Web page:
Long-Term Selection in Hybrid Sorghum Breeding Programs
Additional Document Info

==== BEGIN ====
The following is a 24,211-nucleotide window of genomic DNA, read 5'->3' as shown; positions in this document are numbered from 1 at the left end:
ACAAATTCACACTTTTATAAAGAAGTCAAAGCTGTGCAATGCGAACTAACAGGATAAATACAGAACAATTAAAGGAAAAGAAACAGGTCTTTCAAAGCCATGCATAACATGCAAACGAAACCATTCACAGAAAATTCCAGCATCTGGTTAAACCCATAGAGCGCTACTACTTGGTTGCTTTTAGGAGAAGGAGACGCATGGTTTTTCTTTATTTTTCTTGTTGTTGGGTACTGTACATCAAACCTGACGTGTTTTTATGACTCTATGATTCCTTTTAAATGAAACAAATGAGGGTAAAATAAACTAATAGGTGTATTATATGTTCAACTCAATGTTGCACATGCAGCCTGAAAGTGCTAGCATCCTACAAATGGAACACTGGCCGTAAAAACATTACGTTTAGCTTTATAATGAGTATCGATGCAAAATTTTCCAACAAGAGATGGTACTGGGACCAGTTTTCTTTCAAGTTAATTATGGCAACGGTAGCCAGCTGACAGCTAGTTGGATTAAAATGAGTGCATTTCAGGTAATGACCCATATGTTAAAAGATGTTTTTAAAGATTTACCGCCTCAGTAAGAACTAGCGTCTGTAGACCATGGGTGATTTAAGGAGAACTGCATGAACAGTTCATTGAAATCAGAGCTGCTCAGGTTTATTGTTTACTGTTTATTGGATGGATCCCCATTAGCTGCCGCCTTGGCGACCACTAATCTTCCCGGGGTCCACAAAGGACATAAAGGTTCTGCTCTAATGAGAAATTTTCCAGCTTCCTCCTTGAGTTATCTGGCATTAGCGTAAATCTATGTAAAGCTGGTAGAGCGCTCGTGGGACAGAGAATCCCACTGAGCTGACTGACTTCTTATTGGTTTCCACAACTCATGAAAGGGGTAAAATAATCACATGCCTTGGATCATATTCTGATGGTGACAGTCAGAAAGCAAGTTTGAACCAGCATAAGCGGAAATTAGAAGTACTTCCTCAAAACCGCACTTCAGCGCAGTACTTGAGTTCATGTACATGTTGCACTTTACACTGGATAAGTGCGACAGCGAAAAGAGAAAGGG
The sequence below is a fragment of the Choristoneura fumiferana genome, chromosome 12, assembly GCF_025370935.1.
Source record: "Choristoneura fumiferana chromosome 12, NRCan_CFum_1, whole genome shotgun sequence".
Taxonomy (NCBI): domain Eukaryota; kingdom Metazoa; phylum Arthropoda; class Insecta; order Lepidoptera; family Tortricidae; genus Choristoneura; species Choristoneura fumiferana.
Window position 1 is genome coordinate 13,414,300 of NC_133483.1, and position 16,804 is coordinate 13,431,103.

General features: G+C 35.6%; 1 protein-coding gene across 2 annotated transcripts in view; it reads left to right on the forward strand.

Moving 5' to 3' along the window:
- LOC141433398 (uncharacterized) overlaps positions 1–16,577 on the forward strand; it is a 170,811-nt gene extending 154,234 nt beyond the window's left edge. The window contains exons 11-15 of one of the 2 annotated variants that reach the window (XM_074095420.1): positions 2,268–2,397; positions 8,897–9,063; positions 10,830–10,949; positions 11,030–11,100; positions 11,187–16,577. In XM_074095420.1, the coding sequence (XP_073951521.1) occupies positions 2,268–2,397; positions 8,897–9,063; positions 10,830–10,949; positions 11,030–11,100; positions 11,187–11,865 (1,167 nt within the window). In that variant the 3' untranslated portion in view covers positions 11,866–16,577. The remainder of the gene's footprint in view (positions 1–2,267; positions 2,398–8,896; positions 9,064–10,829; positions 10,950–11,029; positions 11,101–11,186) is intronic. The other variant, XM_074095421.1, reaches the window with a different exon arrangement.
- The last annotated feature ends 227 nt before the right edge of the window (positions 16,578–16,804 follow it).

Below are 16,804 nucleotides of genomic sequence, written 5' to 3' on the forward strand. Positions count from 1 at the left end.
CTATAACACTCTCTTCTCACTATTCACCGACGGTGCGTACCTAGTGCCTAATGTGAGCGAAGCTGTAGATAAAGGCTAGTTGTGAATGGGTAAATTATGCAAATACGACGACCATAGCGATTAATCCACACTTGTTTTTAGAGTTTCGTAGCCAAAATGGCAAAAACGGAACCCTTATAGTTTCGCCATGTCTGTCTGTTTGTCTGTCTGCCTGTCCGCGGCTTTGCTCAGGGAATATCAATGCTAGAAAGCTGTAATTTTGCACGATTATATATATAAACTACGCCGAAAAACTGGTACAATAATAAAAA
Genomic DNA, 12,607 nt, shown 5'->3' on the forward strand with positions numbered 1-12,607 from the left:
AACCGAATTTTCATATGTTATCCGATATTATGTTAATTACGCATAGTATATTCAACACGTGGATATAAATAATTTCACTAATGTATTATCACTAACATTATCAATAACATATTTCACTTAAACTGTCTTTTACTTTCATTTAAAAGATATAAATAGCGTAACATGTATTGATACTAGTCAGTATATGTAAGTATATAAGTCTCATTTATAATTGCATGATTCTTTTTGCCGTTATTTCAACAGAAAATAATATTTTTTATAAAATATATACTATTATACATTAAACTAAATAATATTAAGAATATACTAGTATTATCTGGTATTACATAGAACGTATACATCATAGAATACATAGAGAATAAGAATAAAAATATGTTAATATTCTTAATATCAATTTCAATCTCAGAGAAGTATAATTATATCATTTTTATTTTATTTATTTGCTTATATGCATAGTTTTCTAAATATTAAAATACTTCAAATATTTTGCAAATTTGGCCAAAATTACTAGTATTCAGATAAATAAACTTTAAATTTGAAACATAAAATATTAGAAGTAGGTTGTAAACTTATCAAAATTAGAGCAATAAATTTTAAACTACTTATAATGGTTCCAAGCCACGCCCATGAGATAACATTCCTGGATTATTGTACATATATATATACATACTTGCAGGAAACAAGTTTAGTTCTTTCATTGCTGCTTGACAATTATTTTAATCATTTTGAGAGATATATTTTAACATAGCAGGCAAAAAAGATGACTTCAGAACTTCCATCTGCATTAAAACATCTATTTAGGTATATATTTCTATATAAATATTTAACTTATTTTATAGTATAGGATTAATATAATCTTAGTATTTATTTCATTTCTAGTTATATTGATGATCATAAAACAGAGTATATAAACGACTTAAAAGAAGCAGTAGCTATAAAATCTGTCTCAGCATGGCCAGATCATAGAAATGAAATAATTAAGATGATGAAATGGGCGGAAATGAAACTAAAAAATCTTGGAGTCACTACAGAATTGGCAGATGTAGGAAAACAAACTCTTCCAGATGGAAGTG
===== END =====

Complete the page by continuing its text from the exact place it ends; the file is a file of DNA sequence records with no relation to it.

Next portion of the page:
Crop Science Society of America | 5585 Guilford Rd., Madison, WI 53711 USA All rights reserved. Estimating genetic gains in sorghum [Sorghum bicolor (L.) Moench] is necessary to assess whether the current rates of improvement will meet future production demands. The current study was conducted to determine the rate of genetic gain in yield and associated traits over the commercial hybrid era using sorghum germplasm from the Texas A&M sorghum breeding program and a US sorghum seed company. From the Texas A&M AgriLife program, 60 hybrids that represented a 50-yr span of hybrid breeding were grown and evaluated in five environments across Texas in 2016. In a separate set of trials, 14 commercial hybrids representing a similar timespan were evaluated in three Texas environments in 2016. In both programs, grain sorghum yields increased 0.008 t ha 1 annually over their respective timespans. Traits that increased over time included yield potential per plant, heterosis, test weight, panicle size, and grain number per panicle, whereas leaf angle, days to maturity, plant height, and yield stability demonstrated little to no change. Overall, ~60% of total yield gains in US sorghum production are attributed to genetic improvement through sorghum breeding. Compared with other major US field crops, the rate of genetic gain in sorghum has been slower, presumably due to a combination of factors, which include continually shifting production environments, changing priorities in traits, reduced research investments (compared with other crops), and less-than-optimized heterotic groups.